Editorial: U.S.-Mexico officials must put aside animosity to stop fentanyl deaths

FILE -A display of the fentanyl and meth that was seized by Customs and Border Protection officers over the weekend at the Nogales Port of Entry is shown during a press conference on Thursday, Jan. 31, 2019, in Nogales, Ariz. As the number of U.S. overdose deaths continues to soar, states are trying to take steps to combat a flood of the drug that has proved the most lethal -- illicitly produced fentanyl. (Mamta Popat/Arizona Daily Star via AP, File)
A display of the fentanyl and meth seized by Customs and Border Protection officers in 2019 in Nogales, Ariz. (Mamta Popat / Associated Press)

A round of indictments against a major Mexican fentanyl trafficking ring last week presents an opportunity to hobble the multinational drug enterprise killing people on both sides of the border — but only if leaders in the United States and Mexico can stop sniping at each other and overcome a rift between them.

U.S. Atty. Gen. Merrick Garland, announcing the indictments against Sinaloa cartel leaders and other alleged drug traffickers Friday, called it “the largest, most violent and prolific fentanyl traffic operation in the world.” But it didn’t take long for Mexican President Andrés Manuel López Obrador to question the investigation that led to the charges against Los Chapitos, four sons of the infamous drug lord Joaquín Guzmán, known as El Chapo and believed to have handed leadership of the Sinaloa cartel to his sons. López Obrador, widely known as AMLO, on Monday accused the U.S. government of spying and violating Mexico’s national sovereignty.

Such discord is, unfortunately, not unexpected considering that leaders in both countries have been engaging in a war of words for weeks since four U.S. citizens were attacked by a drug gang while visiting the Mexican border city of Matamoros in early March. Two died in gunfire and two others were kidnapped, and released a few days later. The kidnappings prompted Republicans to call for designating drug cartels as foreign terrorist organizations and for the U.S. to invade Mexico to battle these cartels. Though the frustration is understandable, such vigilante-style fantasies are antithetical to a good relationship between two countries.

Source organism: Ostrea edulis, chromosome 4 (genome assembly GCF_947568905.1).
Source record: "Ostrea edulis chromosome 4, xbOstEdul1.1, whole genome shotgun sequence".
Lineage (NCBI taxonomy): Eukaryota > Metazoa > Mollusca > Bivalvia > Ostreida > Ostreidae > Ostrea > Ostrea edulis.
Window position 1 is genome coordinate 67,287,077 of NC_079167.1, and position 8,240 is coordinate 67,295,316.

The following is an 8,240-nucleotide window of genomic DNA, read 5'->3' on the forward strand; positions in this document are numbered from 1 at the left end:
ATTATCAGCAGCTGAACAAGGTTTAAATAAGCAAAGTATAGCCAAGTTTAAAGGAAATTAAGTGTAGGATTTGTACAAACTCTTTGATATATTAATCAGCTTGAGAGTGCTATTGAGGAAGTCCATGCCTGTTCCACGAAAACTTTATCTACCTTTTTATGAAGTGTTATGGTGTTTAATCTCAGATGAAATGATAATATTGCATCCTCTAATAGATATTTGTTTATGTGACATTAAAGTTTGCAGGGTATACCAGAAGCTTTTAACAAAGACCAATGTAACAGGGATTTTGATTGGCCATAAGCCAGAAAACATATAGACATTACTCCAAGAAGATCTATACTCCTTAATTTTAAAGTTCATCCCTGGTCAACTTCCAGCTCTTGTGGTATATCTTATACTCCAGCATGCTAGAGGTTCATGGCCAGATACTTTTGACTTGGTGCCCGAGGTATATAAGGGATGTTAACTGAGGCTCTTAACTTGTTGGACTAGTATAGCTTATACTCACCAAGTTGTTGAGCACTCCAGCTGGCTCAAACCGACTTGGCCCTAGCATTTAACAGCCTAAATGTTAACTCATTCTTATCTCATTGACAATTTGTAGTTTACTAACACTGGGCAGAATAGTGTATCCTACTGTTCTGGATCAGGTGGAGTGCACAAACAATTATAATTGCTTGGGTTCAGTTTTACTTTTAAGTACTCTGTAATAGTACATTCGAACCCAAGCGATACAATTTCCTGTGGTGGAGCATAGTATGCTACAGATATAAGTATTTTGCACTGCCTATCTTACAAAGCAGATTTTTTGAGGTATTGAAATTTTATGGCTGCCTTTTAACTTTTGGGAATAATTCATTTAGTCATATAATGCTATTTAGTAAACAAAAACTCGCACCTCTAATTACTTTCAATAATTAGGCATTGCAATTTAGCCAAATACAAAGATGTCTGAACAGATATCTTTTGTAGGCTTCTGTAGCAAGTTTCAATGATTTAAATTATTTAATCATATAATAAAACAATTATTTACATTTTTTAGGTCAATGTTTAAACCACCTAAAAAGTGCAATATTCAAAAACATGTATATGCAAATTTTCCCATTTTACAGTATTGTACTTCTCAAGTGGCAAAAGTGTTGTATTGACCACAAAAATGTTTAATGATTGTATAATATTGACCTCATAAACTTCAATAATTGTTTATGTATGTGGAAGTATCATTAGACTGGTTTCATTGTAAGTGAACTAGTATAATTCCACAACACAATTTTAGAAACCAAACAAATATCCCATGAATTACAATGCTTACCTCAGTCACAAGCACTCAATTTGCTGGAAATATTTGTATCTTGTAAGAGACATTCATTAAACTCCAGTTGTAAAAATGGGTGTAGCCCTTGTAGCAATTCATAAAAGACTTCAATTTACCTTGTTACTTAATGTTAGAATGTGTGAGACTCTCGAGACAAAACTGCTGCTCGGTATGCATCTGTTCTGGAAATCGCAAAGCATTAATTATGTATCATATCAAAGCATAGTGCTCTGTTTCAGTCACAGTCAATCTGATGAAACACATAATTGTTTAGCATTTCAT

It's particularly disappointing because just a few months ago, the presidents of the U.S., Mexico and Canada pledged cooperation against fentanyl trafficking during a meeting in Mexico City. Fentanyl is a synthetic opioid that is 50 times stronger than heroin and 100 times stronger than morphine. In the U.S., fentanyl overdoses are now the leading cause of death among those between 18 and 49 years old.

Relations between the U.S. and Mexico on the topic of drug trafficking have always been rocky, with drugs coming from Mexico to feed the heavy demand in the U.S. But AMLO took it a step too far. Responding to Republican threats, he suggested absurdly that U.S. parents were to blame for the fentanyl crisis for failing to hug their kids enough. He further inflamed ire in the U.S. when he categorically denied that fentanyl is produced in Mexico, contrary to evidence gathered by U.S. law enforcement.

It also runs counter to information contained in the indictments handed down last week in Washington, D.C., Illinois and New York. The investigation by the Drug Enforcement Administration and other U.S. law enforcement officials tracked a huge drug trafficking enterprise that runs from China to Mexico and the U.S.. DEA agents infiltrated the Sinaloa cartel and the Chapitos network to document how the cartel obtains chemicals from China, manufactures the fentanyl in clandestine labs in Mexico and finally distributes the drugs in the U.S., according to the indictments. The documents provide an eye-opening look into the workings of a major criminal enterprise with multinational reach using a vast network of couriers, tunnels and stash houses.

These indictments are a major blow against one of the biggest drug cartels. Seven of the 28 defendants named in the indictments are in custody pending extradition hearings, but the others are at large. Finding them and arresting them will require the cooperation of Mexico and, likely, other countries. Both countries continue to pledge cooperation, including on the day the indictments were announced, but trading barbs is not helping those efforts.

With the drug wars having claimed thousands of lives on both sides of the border, it’s imperative that American and Mexican leaders stop antagonizing each other and focus on their common goal of reducing the violence and death associated with the illegal fentanyl trade.

This story originally appeared in Los Angeles Times.